Low-income households struggle to find a home
Anglicare Australia has called for government action on rental affordability to assist low-income households in finding a place to live.
With the release of its 2017 Rental Affordability Snapshot report, Anglicare Australia is calling on the federal government to address rental affordability for low-income families in the upcoming budget.
“It’s not a question of owning or renting. Everyone needs – and should have – a home,” says Anglicare Australia executive director Kasy Chambers.
Anglicare Australia partnered with REA Group and realestate.com.au to look at 67,751 properties available for rent over the first weekend of April, using the benchmark of an affordable rental property not costing more than 30% of the household’s income.
The report showed that 5.7% of properties surveyed were affordable for households receiving income support payments. If a household instead relies on minimum wage to support them, only 30% of properties would be considered affordable nationally.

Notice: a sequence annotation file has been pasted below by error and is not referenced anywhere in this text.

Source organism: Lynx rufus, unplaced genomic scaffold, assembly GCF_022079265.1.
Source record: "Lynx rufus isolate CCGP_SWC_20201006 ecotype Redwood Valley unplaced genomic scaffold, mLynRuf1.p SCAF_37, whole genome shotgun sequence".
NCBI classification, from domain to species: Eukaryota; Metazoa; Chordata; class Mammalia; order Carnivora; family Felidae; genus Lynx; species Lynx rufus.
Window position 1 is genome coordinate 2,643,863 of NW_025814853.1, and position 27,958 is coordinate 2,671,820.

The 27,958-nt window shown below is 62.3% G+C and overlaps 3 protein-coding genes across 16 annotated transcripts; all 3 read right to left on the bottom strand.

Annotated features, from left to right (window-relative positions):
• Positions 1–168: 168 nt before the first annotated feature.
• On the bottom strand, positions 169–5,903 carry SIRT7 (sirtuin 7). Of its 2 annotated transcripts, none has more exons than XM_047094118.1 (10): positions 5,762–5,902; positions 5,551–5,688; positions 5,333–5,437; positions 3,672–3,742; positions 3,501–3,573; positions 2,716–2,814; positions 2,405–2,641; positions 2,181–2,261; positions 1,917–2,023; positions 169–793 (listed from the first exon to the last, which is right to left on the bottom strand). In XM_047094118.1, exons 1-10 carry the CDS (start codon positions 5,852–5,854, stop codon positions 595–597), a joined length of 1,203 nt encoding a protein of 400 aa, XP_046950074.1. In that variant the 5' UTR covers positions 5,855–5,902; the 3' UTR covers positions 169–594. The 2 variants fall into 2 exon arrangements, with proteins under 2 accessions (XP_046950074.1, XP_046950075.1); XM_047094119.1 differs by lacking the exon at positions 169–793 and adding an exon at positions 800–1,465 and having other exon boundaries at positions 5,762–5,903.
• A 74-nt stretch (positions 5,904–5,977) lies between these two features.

“Australians on a low income are struggling to pay rent and make ends meet. And people living on income support payments can hardly afford to rent anywhere,” said Chambers.
In regional areas, 20% of the 13,739 properties looked at were considered affordable for households that rely on income support payments and 54% were affordable for households that rely on minimum wage.
Housing affordability has been a big issue for the metropolitan areas of Australia, but the focus has been on purchasing rather than renting. For this report, Anglicare looked at 54,012 metropolitan properties for rent and found that 32% were deemed affordable for households that rely on minimum wage and that only 2.4% were affordable for households that rely on income support payments.
“The government has acknowledged that there is a crisis in rental affordability," said Chambers. "The next budget is its chance to show us whether it includes all Australians when it talks about Australian values.”
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